There has been quite a bit of talk this week about a seriously under performing Western Australian team. A team that was expected to perform much better than what they have shown in the the first five rounds of the season. In a "two team town" such as Perth, the press and the public can be brutal, and no doubt Fremantle deserve much criticism. The fact that Perth is a two team town has been something of a blessing for their cross-town rivals, though.
Sure, they've won three of their first five games but their losses have been as concerning as their wins have been impressive. It could be argued that being defeated by Sydney and Hawthorn on their home grounds could be forgiven, but these are sides that the Eagles will need to overcome if they are to be a chance at a flag. They have not just lost those games either, they have been totally dismantled. In fact, going back to late last season a worrying trend has started to emerge.
Since Round 22 last year West Coast have lost four games out of 10 by an average margin of eight goals. In each of these games, against Adelaide, Hawthorn (twice) and Sydney, they have had to play the game on their opponent's terms. Rather than dominating the middle of the ground and using their team defence to have the game played largely in their own forward line, the better teams have forced the Eagles much wider.
The pressure that causes this pattern of play also greatly affects the Eagles' ball use. While their midfielders as a group are not what you'd call elite ball users at the best of times, in their last four losses their disposal efficiency sits at 66%. Not only is that low for an AFL team, it is only barely of AFL standard at all. To put it in some perspective Brisbane, who have lost five out of seven games in the same span of time, have a disposal efficiency in losses of over 72%. If West Coast's skills can be brought down lower than the level of a team that have finished 17th and 15th in the last two years, they could hardly be seen as a Premiership threat.
Also worrying is the lack of accountability on the part of their key forwards. On their day, the pairing of Josh Kennedy and Jack Darling are as damaging as any forwards in the competition. Throw in Mark LeCras, Elliot Yeo, a couple of goal kicking midfielders and a resting ruckman and you have a forward line with the potential to kick 15-20 goals a game. In their two losses this year, though, not only have their forwards failed to make an impact but they've allowed a key defender to zone off and collect possessions at will.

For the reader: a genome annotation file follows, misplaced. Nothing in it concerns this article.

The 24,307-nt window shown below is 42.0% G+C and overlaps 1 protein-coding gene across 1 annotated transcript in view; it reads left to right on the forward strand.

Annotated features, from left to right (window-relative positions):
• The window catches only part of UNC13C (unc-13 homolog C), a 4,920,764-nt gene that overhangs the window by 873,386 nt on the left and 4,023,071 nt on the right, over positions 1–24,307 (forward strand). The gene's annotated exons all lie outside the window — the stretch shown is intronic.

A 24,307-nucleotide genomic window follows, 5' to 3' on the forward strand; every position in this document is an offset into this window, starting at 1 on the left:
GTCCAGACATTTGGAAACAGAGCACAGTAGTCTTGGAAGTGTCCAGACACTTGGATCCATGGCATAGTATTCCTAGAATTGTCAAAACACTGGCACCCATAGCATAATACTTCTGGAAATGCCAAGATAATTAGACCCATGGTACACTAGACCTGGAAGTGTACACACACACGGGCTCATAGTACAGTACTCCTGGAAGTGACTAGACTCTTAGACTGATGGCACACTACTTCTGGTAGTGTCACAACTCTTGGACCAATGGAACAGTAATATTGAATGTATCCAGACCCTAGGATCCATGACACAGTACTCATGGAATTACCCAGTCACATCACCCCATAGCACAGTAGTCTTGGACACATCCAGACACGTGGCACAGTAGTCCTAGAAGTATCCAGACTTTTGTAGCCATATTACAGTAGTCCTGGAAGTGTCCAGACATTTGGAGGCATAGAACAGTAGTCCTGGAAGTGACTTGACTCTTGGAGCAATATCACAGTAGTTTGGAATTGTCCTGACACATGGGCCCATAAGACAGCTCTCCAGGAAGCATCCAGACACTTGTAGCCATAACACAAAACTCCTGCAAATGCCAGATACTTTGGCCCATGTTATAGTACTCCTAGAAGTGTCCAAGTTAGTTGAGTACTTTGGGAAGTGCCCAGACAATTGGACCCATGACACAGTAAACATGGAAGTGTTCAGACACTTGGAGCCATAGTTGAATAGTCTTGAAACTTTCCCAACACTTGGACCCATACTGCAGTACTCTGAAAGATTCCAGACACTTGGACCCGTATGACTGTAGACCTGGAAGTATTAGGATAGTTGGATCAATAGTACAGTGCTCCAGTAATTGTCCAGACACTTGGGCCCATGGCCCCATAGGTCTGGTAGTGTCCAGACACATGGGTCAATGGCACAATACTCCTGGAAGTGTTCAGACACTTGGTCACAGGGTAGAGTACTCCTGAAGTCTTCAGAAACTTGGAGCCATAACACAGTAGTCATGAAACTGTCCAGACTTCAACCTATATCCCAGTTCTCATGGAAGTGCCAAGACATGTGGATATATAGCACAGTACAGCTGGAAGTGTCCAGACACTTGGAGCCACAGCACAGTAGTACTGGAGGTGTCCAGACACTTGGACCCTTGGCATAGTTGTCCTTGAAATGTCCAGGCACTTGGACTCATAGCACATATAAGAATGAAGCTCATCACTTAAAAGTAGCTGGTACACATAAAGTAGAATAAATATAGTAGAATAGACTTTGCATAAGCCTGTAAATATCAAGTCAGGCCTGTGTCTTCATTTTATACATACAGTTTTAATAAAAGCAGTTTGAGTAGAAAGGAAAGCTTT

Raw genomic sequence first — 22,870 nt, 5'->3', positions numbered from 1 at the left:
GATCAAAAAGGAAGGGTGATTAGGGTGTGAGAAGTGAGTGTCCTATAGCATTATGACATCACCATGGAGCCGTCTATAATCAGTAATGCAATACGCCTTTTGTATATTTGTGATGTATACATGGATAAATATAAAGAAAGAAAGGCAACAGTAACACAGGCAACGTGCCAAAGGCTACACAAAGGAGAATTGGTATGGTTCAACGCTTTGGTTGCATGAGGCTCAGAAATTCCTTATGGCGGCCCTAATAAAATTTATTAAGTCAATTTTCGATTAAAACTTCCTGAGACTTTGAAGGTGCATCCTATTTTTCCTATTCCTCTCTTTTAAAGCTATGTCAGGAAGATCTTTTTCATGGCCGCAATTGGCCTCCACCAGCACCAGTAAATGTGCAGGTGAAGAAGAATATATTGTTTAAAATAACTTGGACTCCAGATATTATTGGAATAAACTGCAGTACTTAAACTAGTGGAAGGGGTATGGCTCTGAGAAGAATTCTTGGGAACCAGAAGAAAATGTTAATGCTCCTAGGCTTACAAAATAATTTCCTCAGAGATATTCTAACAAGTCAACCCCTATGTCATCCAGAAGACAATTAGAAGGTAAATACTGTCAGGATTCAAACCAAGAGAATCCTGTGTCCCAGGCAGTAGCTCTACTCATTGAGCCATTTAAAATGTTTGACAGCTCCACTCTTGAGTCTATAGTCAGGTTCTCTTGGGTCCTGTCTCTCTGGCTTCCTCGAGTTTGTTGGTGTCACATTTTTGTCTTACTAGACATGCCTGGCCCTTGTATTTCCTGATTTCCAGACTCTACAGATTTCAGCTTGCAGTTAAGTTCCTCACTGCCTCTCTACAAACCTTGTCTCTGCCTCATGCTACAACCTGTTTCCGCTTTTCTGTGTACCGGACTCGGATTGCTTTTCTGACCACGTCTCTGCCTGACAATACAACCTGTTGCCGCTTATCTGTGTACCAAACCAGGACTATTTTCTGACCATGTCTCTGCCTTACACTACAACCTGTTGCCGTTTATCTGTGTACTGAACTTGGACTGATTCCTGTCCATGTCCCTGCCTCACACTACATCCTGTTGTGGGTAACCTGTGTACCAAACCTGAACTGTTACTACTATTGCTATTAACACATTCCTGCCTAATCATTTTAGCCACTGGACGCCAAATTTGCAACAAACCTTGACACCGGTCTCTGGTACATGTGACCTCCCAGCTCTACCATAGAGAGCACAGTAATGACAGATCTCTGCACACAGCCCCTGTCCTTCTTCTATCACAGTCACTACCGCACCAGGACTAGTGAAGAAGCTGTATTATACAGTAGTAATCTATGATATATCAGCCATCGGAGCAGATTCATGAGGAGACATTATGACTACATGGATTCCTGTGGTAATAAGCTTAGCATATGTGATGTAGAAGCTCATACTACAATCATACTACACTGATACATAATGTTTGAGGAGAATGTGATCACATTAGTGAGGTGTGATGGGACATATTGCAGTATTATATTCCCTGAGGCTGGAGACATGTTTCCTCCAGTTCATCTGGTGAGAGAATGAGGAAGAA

Against Hawthorn it was Josh Gibson who picked up a ridiculous 44 touches and nine marks, as well as kicking his first goal as a Hawk. In the Sydney game it was Ted Richards with 22 touches, 10 marks and only his second goal in five years. Even against Richmond, who West Coast beat comprehensively, Alex Rance was allowed to gather 26 possessions and 11 marks.
Jeremy McGovern, out of necessity, was used to brilliant effect last year in defence and while he is regularly named at Centre Half Forward, he has played predominantly in the backline this year as well. In his debut season, though, McGovern kicked 13 goals in 13 games as a forward. Perhaps he could be put to good use as a defensive forward or a decoy, taking a rebounding tall defender in the mould of Richards or Gibson away from the dangerous areas while making them more accountable.
While West Coast at this stage boast a positive win-loss ratio, and have a likely win this week against Collingwood, they have not yet shown any proof that they are a contender for this year's Premiership. Even if they win this week they will have four wins against bottom eight teams, and two losses against top eight teams. History tells us that two teams from outside the top eight at this stage of the year will play finals, which means two teams will give up their spot. On current form West Coast appear as though they could be one of the most likely. They should be thanking Fremantle for taking some attention away because we really do need to talk about West Coast